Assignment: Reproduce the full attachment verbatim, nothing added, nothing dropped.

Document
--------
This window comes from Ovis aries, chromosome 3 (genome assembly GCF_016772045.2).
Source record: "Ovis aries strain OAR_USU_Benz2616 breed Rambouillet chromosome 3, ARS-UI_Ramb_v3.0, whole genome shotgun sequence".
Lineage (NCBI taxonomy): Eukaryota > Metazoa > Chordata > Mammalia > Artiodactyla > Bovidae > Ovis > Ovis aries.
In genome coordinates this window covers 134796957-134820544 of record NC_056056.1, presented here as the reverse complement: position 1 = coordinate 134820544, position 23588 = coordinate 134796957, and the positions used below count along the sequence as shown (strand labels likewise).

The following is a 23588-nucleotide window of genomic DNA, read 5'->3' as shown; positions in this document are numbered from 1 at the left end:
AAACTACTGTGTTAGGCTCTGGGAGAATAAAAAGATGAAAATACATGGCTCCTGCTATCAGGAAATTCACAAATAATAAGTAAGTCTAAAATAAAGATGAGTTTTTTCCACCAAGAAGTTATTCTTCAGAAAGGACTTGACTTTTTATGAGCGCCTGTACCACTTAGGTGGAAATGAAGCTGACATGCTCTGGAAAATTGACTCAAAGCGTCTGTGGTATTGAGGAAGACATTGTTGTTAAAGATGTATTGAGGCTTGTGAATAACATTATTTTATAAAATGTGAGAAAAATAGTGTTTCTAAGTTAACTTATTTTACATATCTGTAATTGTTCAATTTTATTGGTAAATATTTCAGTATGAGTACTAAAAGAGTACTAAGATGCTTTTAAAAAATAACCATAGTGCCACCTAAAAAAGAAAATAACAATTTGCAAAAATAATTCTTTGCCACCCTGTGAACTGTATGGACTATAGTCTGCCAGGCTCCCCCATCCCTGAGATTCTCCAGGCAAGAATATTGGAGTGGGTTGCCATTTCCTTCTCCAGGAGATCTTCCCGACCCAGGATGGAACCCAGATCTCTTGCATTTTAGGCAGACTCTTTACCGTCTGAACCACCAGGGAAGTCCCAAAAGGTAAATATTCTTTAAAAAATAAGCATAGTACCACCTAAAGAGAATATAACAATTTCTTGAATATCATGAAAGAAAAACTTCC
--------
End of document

This window comes from Ovis aries, chromosome 3 (genome assembly GCF_016772045.2).
Source record: "Ovis aries strain OAR_USU_Benz2616 breed Rambouillet chromosome 3, ARS-UI_Ramb_v3.0, whole genome shotgun sequence".
Lineage (NCBI taxonomy): Eukaryota > Metazoa > Chordata > Mammalia > Artiodactyla > Bovidae > Ovis > Ovis aries.
In genome coordinates this window covers 134796957-134820544 of record NC_056056.1, presented here as the reverse complement: position 1 = coordinate 134820544, position 23588 = coordinate 134796957, and the positions used below count along the sequence as shown (strand labels likewise).

The following is a 23588-nucleotide window of genomic DNA, read 5'->3' as shown; positions in this document are numbered from 1 at the left end:
AAACTACTGTGTTAGGCTCTGGGAGAATAAAAAGATGAAAATACATGGCTCCTGCTATCAGGAAATTCACAAATAATAAGTAAGTCTAAAATAAAGATGAGTTTTTTCCACCAAGAAGTTATTCTTCAGAAAGGACTTGACTTTTTATGAGCGCCTGTACCACTTAGGTGGAAATGAAGCTGACATGCTCTGGAAAATTGACTCAAAGCGTCTGTGGTATTGAGGAAGACATTGTTGTTAAAGATGTATTGAGGCTTGTGAATAACATTATTTTATAAAATGTGAGAAAAATAGTGTTTCTAAGTTAACTTATTTTACATATCTGTAATTGTTCAATTTTATTGGTAAATATTTCAGTATGAGTACTAAAAGAGTACTAAGATGCTTTTAAAAAATAACCATAGTGCCACCTAAAAAAGAAAATAACAATTTGCAAAAATAATTCTTTGCCACCCTGTGAACTGTATGGACTATAGTCTGCCAGGCTCCCCCATCCCTGAGATTCTCCAGGCAAGAATATTGGAGTGGGTTGCCATTTCCTTCTCCAGGAGATCTTCCCGACCCAGGATGGAACCCAGATCTCTTGCATTTTAGGCAGACTCTTTACCGTCTGAACCACCAGGGAAGTCCCAAAAGGTAAATATTCTTTAAAAAATAAGCATAGTACCACCTAAAGAGAATATAACAATTTCTTGAATATCATGAAAGAAAAACTTCC